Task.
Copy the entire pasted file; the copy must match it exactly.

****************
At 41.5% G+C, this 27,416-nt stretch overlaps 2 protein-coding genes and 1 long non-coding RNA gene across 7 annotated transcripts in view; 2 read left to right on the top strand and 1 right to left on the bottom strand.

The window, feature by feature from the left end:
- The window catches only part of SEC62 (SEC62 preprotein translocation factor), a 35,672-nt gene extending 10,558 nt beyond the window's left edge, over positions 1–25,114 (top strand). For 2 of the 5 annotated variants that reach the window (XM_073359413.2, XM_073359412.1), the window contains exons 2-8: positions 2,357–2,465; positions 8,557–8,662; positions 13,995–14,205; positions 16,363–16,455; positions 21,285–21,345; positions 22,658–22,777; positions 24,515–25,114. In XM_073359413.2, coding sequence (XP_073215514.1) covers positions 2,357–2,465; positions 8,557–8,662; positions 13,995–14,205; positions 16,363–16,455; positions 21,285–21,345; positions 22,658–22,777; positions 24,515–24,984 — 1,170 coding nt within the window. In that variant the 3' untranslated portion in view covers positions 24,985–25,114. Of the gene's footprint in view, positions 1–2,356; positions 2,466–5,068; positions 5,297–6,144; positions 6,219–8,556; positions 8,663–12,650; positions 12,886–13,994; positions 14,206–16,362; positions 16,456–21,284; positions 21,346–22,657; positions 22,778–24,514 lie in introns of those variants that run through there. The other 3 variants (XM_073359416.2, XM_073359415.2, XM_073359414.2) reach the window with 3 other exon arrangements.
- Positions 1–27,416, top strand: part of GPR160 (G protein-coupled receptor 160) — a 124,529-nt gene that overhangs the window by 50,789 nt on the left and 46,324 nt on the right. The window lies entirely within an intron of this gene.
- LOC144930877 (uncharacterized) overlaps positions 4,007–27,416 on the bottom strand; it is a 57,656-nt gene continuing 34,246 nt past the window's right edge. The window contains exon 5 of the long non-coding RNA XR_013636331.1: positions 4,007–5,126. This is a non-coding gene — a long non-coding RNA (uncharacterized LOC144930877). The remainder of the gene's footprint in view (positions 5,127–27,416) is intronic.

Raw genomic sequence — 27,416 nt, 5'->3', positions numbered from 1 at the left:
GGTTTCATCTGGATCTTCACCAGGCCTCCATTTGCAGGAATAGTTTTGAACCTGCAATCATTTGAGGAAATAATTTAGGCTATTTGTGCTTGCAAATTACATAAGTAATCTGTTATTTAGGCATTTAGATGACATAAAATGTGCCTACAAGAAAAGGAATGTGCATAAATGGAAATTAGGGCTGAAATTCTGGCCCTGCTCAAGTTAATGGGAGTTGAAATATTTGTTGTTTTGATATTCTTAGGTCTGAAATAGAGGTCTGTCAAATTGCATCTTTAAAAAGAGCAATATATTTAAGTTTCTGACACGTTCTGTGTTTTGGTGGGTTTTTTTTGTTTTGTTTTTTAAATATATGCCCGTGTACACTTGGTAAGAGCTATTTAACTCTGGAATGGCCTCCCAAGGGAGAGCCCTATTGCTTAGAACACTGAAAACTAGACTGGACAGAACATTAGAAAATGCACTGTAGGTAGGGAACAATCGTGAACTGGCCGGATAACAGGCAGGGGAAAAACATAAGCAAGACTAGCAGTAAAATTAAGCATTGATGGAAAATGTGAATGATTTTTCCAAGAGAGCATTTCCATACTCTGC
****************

At 41.5% G+C, this 27,416-nt stretch overlaps 2 protein-coding genes and 1 long non-coding RNA gene across 7 annotated transcripts in view; 2 read left to right on the top strand and 1 right to left on the bottom strand.

The window, feature by feature from the left end:
- The window catches only part of SEC62 (SEC62 preprotein translocation factor), a 35,672-nt gene extending 10,558 nt beyond the window's left edge, over positions 1–25,114 (top strand). For 2 of the 5 annotated variants that reach the window (XM_073359413.2, XM_073359412.1), the window contains exons 2-8: positions 2,357–2,465; positions 8,557–8,662; positions 13,995–14,205; positions 16,363–16,455; positions 21,285–21,345; positions 22,658–22,777; positions 24,515–25,114. In XM_073359413.2, coding sequence (XP_073215514.1) covers positions 2,357–2,465; positions 8,557–8,662; positions 13,995–14,205; positions 16,363–16,455; positions 21,285–21,345; positions 22,658–22,777; positions 24,515–24,984 — 1,170 coding nt within the window. In that variant the 3' untranslated portion in view covers positions 24,985–25,114. Of the gene's footprint in view, positions 1–2,356; positions 2,466–5,068; positions 5,297–6,144; positions 6,219–8,556; positions 8,663–12,650; positions 12,886–13,994; positions 14,206–16,362; positions 16,456–21,284; positions 21,346–22,657; positions 22,778–24,514 lie in introns of those variants that run through there. The other 3 variants (XM_073359416.2, XM_073359415.2, XM_073359414.2) reach the window with 3 other exon arrangements.
- Positions 1–27,416, top strand: part of GPR160 (G protein-coupled receptor 160) — a 124,529-nt gene that overhangs the window by 50,789 nt on the left and 46,324 nt on the right. The window lies entirely within an intron of this gene.
- LOC144930877 (uncharacterized) overlaps positions 4,007–27,416 on the bottom strand; it is a 57,656-nt gene continuing 34,246 nt past the window's right edge. The window contains exon 5 of the long non-coding RNA XR_013636331.1: positions 4,007–5,126. This is a non-coding gene — a long non-coding RNA (uncharacterized LOC144930877). The remainder of the gene's footprint in view (positions 5,127–27,416) is intronic.

Raw genomic sequence — 27,416 nt, 5'->3', positions numbered from 1 at the left:
GGTTTCATCTGGATCTTCACCAGGCCTCCATTTGCAGGAATAGTTTTGAACCTGCAATCATTTGAGGAAATAATTTAGGCTATTTGTGCTTGCAAATTACATAAGTAATCTGTTATTTAGGCATTTAGATGACATAAAATGTGCCTACAAGAAAAGGAATGTGCATAAATGGAAATTAGGGCTGAAATTCTGGCCCTGCTCAAGTTAATGGGAGTTGAAATATTTGTTGTTTTGATATTCTTAGGTCTGAAATAGAGGTCTGTCAAATTGCATCTTTAAAAAGAGCAATATATTTAAGTTTCTGACACGTTCTGTGTTTTGGTGGGTTTTTTTTGTTTTGTTTTTTAAATATATGCCCGTGTACACTTGGTAAGAGCTATTTAACTCTGGAATGGCCTCCCAAGGGAGAGCCCTATTGCTTAGAACACTGAAAACTAGACTGGACAGAACATTAGAAAATGCACTGTAGGTAGGGAACAATCGTGAACTGGCCGGATAACAGGCAGGGGAAAAACATAAGCAAGACTAGCAGTAAAATTAAGCATTGATGGAAAATGTGAATGATTTTTCCAAGAGAGCATTTCCATACTCTGC